Know what your expenses will be. Identify what those expenses are. The SBA has a list of expenses for starting businesses. These expenses include office space, equipment, supplies, utilities, licenses, permits, inventory, lawyer, salaries, marketing costs, and website costs. Once you have a list of your expenses, estimate out how much you’ll need to spend on each. Check out this handy worksheet that illustrates the starting costs for a pizza place. The SBA expense calculator provides an estimation of $18,975 as the starting costs for a business. The estimation includes one-time expenses like equipment, security deposits, and legal fees and monthly expenses like rent, insurance, and advertising. Every business is different, but typically there is some type of investment that must be made upfront. Now don’t forget that if you’re looking to start a business you can use some “startup costs’ as tax deductions. Tax deductions* per the SBA site include costs to get your business operation ready and costs of investigating the creation of a business. Once you have an idea of your expenses and what is tax deductible, you’re onto step two.  

FUN-ds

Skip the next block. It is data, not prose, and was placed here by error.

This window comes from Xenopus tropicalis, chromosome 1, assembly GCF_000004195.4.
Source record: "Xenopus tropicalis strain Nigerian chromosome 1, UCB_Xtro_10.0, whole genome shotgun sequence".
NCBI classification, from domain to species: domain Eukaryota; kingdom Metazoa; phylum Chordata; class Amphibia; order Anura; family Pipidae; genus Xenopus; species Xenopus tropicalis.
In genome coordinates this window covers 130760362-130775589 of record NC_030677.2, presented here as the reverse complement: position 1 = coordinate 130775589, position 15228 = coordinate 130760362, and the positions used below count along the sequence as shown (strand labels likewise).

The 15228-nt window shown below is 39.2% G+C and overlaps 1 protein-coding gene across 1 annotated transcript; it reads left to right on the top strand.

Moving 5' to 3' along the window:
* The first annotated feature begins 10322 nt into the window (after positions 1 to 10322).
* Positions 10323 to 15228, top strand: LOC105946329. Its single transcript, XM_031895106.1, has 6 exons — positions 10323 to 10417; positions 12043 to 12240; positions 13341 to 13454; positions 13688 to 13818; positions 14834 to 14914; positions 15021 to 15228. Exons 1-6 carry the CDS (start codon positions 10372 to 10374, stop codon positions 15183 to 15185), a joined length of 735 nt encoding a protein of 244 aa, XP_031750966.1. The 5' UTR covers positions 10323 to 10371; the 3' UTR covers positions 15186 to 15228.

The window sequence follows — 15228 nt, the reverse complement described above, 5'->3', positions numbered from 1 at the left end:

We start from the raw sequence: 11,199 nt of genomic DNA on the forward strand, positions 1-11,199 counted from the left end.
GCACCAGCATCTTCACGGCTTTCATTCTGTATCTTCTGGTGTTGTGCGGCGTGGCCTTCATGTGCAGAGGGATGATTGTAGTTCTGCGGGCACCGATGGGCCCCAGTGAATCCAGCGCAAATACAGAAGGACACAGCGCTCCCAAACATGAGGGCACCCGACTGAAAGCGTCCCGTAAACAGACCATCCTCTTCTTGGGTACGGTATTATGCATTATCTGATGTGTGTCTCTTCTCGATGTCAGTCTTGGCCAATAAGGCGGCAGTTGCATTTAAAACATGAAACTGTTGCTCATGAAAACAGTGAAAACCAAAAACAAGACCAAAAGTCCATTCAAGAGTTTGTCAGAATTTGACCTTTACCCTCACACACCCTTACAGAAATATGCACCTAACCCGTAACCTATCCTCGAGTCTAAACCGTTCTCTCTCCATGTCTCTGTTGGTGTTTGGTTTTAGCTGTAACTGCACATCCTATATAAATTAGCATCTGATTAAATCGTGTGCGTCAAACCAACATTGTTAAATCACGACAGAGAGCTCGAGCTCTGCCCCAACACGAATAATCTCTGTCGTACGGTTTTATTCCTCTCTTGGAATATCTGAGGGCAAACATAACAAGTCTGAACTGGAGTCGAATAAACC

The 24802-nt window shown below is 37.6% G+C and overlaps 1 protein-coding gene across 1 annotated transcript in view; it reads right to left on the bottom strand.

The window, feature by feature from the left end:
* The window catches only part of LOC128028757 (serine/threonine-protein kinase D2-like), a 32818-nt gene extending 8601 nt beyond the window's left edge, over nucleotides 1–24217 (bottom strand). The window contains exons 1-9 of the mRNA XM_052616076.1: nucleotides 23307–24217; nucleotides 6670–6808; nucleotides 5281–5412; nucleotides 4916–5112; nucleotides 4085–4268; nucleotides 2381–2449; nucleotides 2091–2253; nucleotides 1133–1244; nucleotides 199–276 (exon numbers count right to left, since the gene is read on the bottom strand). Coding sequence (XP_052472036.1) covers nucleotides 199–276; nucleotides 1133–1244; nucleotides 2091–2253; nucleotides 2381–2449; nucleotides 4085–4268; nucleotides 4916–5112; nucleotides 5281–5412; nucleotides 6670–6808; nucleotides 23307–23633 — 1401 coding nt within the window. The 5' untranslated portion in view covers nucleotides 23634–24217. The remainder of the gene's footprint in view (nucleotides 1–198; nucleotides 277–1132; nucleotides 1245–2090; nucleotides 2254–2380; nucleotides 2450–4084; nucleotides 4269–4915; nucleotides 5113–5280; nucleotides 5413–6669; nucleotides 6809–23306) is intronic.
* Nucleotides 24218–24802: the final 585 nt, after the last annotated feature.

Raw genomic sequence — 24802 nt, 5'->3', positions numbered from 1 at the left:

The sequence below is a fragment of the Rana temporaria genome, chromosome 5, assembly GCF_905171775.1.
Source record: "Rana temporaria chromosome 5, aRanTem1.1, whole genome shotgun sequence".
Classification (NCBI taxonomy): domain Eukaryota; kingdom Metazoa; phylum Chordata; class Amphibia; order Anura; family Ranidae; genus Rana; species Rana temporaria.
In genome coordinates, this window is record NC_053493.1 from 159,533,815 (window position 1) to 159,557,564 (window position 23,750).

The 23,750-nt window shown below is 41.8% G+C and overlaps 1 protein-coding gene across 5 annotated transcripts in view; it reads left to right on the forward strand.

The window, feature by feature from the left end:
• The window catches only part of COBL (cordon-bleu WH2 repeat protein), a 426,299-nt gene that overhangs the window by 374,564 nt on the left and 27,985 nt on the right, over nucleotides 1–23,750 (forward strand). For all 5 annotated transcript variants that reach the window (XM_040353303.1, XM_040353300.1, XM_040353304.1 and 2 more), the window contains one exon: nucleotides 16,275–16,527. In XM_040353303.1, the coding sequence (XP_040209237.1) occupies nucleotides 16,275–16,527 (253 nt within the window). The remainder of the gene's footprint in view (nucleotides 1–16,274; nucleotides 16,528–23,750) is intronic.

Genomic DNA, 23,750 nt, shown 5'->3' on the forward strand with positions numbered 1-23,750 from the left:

Here is the “fun” part where many young entrepreneurs get caught up - getting the funds. Not only do younger entrepreneurs not have the dollars but, they owe thousands in debt. That thousand dollar debt is likely due to student loans. According to a recent survey, nearly half of Americans considering starting a business said that student loans were a major barrier to entrepreneurship. Refinancing student loans can help. When refinancing you may get a lower rate or change the terms of the loan. It can help lower your monthly payments, sometimes significantly, giving you more cash in your pocket. Once your personal finances are in order (decreased student loan debt) figure out how much capital you can put towards your business. For this particular step, we’d recommend working with a financial advisor. By self-funding your business you will take on all the risk of the business, not to mention taking funds from all your accounts resulting in penalties. Instead of self-funding the capital fully, try crowdsourcing, small business loans which you’ll want to research heavily to assure you’re receiving the best rate or finding investors willing to provide capital. If you take money from an investor for your pizza place, it’s a venture capital investment. This type of investment is usually offered in return for a share in the company and some sort of power position within the company. Therefore, if you do take on venture capital investments understand that the business is no longer just yours.